State transportation officials are urging motorists to be extra vigilant for deer this time of year.
While many people expect to see deer active around hunting season, state Bureau of Transportation Safety director David Pabst says June is actually one of the worst months of the year when it comes to crashes where people are injured. He says one reason for that is many people are expecting deer to be moving around in the fall and are a little more watchful, “but in the summer months they’re nothing about deer at all, so they just don’t notice them and hit them at full speed.”
Pabst says drivers should be alert and eliminate distractions, especially around dawn and dusk when the deer are most active. If you see a deer on the road ahead, Pabst says drivers should honk their horn and try to slow down, but avoid swerving to miss the animal because it could potentially cause other accidents on the roadway.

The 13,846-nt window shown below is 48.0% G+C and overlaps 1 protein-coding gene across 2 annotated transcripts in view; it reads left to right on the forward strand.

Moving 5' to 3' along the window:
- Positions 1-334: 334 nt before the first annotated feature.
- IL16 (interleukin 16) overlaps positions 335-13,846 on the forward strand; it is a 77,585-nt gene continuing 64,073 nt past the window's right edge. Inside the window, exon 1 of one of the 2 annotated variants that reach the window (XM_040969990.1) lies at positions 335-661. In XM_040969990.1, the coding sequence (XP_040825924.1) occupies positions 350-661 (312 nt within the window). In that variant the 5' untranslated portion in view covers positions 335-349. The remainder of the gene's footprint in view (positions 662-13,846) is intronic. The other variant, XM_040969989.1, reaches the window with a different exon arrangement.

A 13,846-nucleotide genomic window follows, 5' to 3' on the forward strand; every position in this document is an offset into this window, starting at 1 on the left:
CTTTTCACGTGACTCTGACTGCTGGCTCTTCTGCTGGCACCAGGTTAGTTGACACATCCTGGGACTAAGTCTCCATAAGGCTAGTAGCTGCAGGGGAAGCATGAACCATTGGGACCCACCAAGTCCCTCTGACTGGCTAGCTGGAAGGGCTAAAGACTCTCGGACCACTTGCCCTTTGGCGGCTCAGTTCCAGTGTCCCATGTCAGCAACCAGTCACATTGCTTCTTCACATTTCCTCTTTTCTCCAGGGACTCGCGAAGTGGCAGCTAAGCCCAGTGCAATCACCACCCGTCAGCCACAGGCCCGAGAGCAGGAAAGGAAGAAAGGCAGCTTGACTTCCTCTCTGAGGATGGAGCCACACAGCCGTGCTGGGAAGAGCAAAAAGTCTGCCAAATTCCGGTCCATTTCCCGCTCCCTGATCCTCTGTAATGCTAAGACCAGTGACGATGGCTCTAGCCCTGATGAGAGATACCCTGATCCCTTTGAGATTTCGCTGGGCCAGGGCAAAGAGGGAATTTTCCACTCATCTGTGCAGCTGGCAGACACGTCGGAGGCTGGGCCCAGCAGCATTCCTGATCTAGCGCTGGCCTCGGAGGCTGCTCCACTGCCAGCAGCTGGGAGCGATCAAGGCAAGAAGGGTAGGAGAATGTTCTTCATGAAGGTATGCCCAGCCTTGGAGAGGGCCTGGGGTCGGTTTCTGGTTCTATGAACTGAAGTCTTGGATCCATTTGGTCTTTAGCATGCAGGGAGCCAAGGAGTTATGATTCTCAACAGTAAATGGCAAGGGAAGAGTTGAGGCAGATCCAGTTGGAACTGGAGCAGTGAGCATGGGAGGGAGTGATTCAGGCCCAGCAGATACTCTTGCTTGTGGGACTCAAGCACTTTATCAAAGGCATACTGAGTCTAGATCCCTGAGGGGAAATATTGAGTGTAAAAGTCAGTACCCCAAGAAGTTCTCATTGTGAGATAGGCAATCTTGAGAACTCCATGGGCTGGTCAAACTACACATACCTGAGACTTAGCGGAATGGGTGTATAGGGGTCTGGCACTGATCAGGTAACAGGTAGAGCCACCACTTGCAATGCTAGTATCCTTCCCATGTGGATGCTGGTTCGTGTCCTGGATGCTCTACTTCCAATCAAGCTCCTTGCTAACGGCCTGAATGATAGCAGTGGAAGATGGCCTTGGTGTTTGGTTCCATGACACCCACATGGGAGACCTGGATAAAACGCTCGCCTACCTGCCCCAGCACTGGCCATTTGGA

If you hit a deer and it’s still in the road, call 911. Pabst says you should never leave your vehicle if it’s able to keep moving. He says “the most dangerous place to be is on foot and on the road” because of other traffic on the road. Also, Pabst says drivers should never attempt to remove a dead or injured deer on their own.